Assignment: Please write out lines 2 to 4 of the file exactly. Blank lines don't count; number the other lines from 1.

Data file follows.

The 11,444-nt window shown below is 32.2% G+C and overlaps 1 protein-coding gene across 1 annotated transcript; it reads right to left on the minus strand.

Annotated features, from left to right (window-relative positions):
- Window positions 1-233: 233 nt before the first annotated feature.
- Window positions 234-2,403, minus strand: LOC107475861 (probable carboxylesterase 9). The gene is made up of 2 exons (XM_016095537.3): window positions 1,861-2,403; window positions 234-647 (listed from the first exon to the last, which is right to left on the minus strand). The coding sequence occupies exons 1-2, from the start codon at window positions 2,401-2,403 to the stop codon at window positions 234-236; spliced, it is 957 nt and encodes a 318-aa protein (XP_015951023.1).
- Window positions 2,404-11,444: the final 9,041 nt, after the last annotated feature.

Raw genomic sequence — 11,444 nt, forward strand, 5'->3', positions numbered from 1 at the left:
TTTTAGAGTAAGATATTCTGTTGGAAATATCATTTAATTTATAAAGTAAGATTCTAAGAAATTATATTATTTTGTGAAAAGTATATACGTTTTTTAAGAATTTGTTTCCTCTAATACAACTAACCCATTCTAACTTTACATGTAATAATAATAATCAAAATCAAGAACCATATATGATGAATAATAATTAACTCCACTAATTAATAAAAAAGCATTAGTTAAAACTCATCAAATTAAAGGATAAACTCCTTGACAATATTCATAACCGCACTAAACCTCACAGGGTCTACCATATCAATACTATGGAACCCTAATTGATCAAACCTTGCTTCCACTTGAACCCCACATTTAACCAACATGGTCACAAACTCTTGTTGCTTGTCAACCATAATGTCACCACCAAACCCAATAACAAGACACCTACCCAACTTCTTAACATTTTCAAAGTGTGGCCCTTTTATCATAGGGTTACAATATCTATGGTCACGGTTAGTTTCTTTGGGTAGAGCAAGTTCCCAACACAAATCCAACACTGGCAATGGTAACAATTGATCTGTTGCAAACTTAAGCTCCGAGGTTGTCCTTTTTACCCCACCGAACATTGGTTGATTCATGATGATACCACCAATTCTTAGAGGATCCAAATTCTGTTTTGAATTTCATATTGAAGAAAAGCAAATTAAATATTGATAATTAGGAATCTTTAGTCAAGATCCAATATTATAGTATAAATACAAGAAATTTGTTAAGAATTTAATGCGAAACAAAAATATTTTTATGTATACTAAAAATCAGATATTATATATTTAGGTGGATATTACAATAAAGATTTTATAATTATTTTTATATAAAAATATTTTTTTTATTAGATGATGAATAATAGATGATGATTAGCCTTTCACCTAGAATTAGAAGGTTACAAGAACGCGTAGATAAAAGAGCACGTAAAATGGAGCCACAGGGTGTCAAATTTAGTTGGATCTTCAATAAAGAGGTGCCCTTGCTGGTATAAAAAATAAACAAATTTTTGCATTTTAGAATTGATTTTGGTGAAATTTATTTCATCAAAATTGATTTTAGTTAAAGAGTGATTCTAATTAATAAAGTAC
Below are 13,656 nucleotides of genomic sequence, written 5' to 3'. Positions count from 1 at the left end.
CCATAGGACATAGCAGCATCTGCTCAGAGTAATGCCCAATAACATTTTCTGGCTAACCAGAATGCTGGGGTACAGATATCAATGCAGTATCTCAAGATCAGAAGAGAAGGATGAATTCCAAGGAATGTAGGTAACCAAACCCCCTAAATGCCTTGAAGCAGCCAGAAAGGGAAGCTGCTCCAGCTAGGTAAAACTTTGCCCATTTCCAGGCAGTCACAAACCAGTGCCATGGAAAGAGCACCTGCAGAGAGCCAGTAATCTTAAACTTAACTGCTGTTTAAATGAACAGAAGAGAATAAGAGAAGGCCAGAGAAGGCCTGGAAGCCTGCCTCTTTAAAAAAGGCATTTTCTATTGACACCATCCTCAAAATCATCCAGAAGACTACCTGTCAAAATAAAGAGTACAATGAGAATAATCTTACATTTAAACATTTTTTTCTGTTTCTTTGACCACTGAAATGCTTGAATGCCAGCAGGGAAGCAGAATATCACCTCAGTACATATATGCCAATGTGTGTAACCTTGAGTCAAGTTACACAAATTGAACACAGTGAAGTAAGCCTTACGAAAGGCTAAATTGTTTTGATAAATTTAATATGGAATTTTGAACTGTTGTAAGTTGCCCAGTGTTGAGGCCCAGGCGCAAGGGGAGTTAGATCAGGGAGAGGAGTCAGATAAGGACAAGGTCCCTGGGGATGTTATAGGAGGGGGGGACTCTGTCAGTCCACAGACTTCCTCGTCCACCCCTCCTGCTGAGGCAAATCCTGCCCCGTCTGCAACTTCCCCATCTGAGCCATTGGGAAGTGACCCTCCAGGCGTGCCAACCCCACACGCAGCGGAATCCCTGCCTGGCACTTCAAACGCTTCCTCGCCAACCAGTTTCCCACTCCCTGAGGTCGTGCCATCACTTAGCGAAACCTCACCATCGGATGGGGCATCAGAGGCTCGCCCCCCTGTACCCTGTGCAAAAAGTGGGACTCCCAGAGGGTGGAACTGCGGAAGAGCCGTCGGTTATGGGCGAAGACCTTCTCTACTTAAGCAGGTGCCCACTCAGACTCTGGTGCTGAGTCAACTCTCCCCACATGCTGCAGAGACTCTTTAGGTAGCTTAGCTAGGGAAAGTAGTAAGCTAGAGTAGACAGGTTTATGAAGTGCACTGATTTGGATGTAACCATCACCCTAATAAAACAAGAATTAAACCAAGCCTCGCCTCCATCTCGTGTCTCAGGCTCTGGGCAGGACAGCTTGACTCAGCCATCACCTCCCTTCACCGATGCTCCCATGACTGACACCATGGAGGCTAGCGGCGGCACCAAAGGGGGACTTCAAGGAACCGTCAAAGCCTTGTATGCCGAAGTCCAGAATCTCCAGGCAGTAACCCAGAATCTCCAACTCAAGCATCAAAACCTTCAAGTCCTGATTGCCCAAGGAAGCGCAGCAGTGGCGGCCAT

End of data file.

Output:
Annotated features, from left to right (window-relative positions):
- Window positions 1-233: 233 nt before the first annotated feature.
- Window positions 234-2,403, minus strand: LOC107475861 (probable carboxylesterase 9). The gene is made up of 2 exons (XM_016095537.3): window positions 1,861-2,403; window positions 234-647 (listed from the first exon to the last, which is right to left on the minus strand). The coding sequence occupies exons 1-2, from the start codon at window positions 2,401-2,403 to the stop codon at window positions 234-236; spliced, it is 957 nt and encodes a 318-aa protein (XP_015951023.1).